Reviewed by Karyn Cushen
7th June 2010
June 4th 2010
With four unique albums, umpteenth tours and twelve years as a professional musician under her belt, Anika Moa is an inescapable force. A force that manifests as a fantastic night of entertainment, whether it’s due to her raw lyrics, her tightly honed musicianship, her comic-timing or random chicks pashing in the shadows, and last night at Galatos was no exception.
For the evening, Moa was supported by the newly formed Nightchoir, a former side-project that stemmed from the creative nucleus of Pluto. Fronted by Mike Hall, this alt-indie five-piece created beautiful melodies tinged with a steel guitar twang, reminiscent of the latest Band of Horses release and a perfect complement to Moa’s back-catalogue.
With little delay and fanfare, Moa and her seasoned three-piece band, comprising Goldenhorse’s Geoff Maddock, Cairo Knife Fight’s Nick Gaffaney, Opensouls’ Chip Matthews, took the stage. Immediately apparent was that Moa’s sound had altered from the standard singer-songwriter blueprint, featuring less pop, less blues and less country influences. Instead adopting a punchier edge, through juxtaposing uncluttered intros and tight riffs with explosive builds, instrumentals and chorus lines, illustrated by Two Hearts, Blame it on the Rain and her latest single, Running through the Fire (Storm).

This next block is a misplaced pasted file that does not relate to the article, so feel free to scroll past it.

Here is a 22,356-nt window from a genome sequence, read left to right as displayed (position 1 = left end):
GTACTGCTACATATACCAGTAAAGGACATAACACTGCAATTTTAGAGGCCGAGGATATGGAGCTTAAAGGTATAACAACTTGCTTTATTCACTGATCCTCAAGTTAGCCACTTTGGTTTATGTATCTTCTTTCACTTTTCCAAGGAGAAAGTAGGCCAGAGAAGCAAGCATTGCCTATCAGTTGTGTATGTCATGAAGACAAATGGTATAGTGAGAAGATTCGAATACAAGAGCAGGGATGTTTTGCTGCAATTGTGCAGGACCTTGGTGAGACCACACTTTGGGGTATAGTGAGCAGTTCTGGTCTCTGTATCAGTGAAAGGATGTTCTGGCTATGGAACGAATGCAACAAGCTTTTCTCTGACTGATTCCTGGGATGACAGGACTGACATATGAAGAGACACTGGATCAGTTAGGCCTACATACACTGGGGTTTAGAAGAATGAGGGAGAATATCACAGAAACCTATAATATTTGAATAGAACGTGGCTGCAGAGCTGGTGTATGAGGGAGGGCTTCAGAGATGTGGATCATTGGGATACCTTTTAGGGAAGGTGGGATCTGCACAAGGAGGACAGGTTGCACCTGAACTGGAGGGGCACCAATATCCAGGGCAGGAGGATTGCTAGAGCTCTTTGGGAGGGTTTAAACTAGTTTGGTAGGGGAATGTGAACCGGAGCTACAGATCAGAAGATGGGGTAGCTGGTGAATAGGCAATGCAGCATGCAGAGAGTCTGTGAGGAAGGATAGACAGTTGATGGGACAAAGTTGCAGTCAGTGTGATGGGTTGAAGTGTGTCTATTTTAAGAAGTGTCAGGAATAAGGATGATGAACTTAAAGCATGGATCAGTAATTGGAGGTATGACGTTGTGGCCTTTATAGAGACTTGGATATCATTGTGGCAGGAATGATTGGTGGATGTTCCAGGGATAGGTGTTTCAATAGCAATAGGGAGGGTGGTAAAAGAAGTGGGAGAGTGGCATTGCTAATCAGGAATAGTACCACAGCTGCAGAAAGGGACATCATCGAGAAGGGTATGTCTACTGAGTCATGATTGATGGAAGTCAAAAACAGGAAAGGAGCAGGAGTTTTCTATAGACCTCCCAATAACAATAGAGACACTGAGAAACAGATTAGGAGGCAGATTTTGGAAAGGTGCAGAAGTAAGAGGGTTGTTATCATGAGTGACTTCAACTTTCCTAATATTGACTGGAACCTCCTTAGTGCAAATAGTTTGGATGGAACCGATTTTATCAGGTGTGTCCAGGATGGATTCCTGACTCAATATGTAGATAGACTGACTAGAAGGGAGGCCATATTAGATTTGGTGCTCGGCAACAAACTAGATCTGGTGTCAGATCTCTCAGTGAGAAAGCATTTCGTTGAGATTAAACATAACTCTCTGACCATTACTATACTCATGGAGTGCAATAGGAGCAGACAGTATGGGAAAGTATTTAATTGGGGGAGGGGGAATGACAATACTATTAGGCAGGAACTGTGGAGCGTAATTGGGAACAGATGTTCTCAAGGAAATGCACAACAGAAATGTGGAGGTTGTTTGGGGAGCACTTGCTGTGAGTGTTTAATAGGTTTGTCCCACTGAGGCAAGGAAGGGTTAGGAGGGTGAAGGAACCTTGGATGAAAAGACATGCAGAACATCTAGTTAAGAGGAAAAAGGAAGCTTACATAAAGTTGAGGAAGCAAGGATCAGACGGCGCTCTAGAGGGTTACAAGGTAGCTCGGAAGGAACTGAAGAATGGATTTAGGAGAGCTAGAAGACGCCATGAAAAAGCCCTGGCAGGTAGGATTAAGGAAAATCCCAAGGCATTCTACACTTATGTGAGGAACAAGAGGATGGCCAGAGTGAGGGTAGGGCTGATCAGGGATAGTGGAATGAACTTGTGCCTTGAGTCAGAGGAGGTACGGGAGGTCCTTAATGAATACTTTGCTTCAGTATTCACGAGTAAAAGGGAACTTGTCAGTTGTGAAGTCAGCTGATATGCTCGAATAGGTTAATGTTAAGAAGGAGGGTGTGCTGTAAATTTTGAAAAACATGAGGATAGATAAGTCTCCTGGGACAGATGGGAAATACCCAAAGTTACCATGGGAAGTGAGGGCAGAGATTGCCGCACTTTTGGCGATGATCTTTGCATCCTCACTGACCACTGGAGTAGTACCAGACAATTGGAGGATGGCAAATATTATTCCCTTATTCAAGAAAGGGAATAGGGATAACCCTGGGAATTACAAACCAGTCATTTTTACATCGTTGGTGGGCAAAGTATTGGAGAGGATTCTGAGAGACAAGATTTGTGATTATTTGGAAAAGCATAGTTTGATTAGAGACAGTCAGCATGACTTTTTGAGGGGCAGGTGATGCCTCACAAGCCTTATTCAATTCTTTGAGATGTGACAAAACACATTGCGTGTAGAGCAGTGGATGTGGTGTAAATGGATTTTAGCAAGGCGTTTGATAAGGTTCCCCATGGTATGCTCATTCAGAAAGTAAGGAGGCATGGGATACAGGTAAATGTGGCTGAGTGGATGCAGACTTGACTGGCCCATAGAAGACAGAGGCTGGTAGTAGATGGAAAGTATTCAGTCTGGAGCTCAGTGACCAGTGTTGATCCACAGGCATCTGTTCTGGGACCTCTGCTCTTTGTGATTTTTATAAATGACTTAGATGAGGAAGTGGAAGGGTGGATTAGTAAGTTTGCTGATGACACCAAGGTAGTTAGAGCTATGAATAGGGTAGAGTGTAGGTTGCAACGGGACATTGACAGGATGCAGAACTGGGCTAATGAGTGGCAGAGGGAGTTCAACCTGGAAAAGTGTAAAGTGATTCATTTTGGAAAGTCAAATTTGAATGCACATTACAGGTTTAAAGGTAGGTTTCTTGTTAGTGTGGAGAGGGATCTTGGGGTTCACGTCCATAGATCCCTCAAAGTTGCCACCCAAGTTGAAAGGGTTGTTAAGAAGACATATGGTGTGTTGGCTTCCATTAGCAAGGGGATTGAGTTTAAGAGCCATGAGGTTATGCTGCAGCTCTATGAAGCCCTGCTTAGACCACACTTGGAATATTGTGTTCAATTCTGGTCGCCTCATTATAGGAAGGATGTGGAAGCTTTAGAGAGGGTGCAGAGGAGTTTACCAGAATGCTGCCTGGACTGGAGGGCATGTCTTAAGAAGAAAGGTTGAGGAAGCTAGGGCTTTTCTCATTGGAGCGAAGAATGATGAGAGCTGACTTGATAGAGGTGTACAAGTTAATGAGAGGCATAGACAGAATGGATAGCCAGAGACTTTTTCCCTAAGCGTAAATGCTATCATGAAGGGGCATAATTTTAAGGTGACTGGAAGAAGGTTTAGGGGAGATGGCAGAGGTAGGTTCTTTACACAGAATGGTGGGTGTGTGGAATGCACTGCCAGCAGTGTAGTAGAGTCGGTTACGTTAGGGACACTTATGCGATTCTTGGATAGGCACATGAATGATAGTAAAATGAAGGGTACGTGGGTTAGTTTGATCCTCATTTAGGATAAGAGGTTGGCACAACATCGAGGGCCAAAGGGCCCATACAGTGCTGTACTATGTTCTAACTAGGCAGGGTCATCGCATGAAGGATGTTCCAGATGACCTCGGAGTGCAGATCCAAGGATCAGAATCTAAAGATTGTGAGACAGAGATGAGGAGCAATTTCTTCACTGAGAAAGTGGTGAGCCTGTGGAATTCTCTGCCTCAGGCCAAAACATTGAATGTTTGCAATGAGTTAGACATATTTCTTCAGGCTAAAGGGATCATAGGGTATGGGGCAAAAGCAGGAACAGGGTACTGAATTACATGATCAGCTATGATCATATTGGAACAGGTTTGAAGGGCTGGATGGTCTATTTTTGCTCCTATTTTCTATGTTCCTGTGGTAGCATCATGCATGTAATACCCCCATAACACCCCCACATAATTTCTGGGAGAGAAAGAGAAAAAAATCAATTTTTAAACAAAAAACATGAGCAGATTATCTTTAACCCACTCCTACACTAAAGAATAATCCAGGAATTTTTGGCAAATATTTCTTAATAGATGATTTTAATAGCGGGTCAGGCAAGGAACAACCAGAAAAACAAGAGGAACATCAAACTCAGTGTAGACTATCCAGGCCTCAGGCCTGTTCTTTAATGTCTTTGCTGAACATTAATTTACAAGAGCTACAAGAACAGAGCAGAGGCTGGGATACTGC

Despite this distinct shift in musical influence, Moa’s subject matter - ‘lost love’, ‘found love’, ‘unrequited love’, sooooo ‘love’ – has remained constant, as has her ability to write fantastic, yet vulnerable, lyrics. Evident as her set captured material from her latest album Love in Motion (2010) as well as singles from her previous releases, like 'In the Morning', 'Mother', 'Dreams in my Head' and a reggae-massacred version of 'Youthful'.
Moa wears her new musical influence well and her lyrics suit the heightened energy and musical tapestry created by her top-ranking session musicians. The night was a refreshing change.